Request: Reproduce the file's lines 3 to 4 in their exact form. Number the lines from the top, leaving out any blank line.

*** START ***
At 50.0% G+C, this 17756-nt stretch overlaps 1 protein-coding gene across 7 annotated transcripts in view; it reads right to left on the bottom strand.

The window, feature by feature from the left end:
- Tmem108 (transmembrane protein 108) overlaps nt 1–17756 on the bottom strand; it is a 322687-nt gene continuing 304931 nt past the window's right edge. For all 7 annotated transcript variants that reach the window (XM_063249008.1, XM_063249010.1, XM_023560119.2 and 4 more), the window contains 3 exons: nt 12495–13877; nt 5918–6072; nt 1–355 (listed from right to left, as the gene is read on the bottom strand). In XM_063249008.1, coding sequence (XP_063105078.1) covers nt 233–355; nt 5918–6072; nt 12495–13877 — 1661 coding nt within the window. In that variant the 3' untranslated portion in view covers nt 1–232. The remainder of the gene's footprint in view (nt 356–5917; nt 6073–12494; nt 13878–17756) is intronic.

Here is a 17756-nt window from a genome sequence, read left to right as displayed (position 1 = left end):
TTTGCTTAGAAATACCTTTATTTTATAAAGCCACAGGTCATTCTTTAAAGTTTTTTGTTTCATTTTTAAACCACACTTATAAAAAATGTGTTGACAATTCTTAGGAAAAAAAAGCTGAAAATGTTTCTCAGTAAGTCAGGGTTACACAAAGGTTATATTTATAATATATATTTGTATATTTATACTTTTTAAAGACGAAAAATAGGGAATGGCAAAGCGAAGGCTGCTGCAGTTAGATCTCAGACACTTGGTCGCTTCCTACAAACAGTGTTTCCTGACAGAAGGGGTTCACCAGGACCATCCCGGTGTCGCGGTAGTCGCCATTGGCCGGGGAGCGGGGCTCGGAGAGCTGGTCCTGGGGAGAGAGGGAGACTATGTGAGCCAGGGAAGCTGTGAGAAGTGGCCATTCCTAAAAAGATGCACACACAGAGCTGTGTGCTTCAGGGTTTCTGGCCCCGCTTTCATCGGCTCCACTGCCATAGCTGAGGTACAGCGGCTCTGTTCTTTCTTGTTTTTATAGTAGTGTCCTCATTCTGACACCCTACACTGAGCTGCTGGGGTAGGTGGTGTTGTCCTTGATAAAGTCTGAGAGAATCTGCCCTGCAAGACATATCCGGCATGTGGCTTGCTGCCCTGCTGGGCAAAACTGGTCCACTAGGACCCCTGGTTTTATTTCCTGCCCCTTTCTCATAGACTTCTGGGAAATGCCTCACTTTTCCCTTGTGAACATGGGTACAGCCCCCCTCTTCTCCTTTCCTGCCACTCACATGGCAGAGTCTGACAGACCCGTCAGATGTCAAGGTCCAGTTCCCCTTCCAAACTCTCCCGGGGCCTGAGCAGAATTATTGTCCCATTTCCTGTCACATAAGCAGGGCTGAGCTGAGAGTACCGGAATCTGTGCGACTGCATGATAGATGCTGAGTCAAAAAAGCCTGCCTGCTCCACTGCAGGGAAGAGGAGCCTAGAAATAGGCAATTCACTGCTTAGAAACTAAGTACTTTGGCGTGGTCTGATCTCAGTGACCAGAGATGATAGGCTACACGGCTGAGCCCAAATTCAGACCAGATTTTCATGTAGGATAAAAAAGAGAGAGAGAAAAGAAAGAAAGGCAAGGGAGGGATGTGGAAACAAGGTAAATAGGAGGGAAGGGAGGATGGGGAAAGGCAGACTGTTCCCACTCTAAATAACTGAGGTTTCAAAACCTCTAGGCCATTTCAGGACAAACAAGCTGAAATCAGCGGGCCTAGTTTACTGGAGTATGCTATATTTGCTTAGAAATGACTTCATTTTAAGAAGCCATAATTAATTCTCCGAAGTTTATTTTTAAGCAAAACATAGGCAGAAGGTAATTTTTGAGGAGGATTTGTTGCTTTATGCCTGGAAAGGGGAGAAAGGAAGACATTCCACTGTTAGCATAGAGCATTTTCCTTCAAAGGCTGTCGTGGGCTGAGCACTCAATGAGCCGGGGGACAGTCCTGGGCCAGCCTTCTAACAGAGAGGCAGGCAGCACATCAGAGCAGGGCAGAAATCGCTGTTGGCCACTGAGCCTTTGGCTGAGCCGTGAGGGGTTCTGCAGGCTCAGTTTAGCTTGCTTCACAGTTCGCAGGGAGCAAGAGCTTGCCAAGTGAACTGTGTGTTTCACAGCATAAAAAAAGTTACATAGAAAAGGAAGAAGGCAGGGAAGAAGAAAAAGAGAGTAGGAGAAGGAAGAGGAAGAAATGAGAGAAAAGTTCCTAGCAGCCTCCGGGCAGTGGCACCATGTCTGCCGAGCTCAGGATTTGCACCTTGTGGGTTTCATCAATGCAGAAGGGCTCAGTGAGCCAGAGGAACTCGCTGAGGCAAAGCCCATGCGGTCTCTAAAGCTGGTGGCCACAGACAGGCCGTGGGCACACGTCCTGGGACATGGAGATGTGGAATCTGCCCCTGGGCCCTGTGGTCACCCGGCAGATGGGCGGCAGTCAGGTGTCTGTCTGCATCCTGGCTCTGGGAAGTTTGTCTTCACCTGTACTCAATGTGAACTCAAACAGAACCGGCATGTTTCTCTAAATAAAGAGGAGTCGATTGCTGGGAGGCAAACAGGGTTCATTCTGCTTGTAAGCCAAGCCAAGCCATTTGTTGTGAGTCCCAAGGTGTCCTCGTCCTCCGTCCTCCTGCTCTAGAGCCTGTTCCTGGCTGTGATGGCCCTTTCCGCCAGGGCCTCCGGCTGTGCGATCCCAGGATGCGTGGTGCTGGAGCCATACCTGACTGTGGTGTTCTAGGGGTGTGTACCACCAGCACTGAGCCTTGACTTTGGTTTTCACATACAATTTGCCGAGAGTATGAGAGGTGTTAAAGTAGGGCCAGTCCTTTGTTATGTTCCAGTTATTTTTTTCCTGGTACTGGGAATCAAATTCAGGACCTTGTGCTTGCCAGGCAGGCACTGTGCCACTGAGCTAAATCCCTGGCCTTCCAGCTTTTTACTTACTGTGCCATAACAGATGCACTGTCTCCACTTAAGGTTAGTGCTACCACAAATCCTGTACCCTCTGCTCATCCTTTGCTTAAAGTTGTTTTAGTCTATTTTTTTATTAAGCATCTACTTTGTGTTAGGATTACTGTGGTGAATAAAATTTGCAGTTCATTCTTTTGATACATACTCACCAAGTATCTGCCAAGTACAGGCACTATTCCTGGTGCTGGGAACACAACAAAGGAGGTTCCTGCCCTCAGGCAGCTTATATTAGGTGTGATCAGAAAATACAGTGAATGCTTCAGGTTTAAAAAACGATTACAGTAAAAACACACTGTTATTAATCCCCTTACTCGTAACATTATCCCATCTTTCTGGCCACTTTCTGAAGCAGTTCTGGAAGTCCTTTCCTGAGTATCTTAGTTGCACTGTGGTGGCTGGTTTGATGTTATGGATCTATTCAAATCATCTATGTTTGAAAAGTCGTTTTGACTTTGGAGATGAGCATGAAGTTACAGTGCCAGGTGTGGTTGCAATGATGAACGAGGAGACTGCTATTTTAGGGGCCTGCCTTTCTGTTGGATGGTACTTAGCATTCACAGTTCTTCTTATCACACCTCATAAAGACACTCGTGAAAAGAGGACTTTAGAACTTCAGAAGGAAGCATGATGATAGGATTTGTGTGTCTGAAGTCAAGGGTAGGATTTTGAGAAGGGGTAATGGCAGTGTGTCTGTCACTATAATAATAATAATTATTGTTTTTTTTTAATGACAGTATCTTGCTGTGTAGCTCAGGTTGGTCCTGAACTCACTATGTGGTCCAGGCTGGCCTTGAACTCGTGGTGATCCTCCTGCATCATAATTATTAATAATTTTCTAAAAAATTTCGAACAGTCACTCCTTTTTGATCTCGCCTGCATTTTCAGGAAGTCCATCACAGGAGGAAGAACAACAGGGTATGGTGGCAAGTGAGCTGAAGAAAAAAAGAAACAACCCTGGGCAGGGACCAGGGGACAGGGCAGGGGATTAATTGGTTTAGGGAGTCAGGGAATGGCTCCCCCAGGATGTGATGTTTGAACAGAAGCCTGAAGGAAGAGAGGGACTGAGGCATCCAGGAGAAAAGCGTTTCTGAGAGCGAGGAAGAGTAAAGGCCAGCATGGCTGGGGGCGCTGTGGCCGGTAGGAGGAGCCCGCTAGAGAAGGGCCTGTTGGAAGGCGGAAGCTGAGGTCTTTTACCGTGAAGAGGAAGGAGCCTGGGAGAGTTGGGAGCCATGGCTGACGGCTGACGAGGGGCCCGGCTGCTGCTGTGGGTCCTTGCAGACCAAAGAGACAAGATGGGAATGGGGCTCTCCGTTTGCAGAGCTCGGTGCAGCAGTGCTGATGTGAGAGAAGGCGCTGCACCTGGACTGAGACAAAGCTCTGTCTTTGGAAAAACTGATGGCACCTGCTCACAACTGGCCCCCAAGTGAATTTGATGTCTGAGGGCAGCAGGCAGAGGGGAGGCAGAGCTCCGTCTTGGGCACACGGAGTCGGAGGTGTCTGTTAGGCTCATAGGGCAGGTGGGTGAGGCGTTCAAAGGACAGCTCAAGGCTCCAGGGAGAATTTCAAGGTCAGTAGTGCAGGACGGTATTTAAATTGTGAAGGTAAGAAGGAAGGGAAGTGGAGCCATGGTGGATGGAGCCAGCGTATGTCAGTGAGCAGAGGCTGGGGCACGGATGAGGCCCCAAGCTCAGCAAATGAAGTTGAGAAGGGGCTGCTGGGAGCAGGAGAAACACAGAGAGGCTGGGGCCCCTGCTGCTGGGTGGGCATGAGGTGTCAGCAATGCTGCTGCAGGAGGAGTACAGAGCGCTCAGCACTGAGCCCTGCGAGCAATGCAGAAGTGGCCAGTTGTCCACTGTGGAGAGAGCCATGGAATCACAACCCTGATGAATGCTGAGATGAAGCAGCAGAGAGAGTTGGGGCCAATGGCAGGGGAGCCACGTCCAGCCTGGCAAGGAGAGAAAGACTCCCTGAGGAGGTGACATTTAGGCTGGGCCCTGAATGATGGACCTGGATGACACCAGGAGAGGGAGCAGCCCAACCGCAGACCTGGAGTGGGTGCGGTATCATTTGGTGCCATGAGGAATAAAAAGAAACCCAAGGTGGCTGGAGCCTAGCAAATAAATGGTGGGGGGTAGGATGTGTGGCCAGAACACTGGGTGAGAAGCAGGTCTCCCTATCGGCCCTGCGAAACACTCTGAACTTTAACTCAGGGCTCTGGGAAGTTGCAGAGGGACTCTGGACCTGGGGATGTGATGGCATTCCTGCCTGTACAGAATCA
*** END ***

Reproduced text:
- Tmem108 (transmembrane protein 108) overlaps nt 1–17756 on the bottom strand; it is a 322687-nt gene continuing 304931 nt past the window's right edge. For all 7 annotated transcript variants that reach the window (XM_063249008.1, XM_063249010.1, XM_023560119.2 and 4 more), the window contains 3 exons: nt 12495–13877; nt 5918–6072; nt 1–355 (listed from right to left, as the gene is read on the bottom strand). In XM_063249008.1, coding sequence (XP_063105078.1) covers nt 233–355; nt 5918–6072; nt 12495–13877 — 1661 coding nt within the window. In that variant the 3' untranslated portion in view covers nt 1–232. The remainder of the gene's footprint in view (nt 356–5917; nt 6073–12494; nt 13878–17756) is intronic.

Here is a 17756-nt window from a genome sequence, read left to right as displayed (position 1 = left end):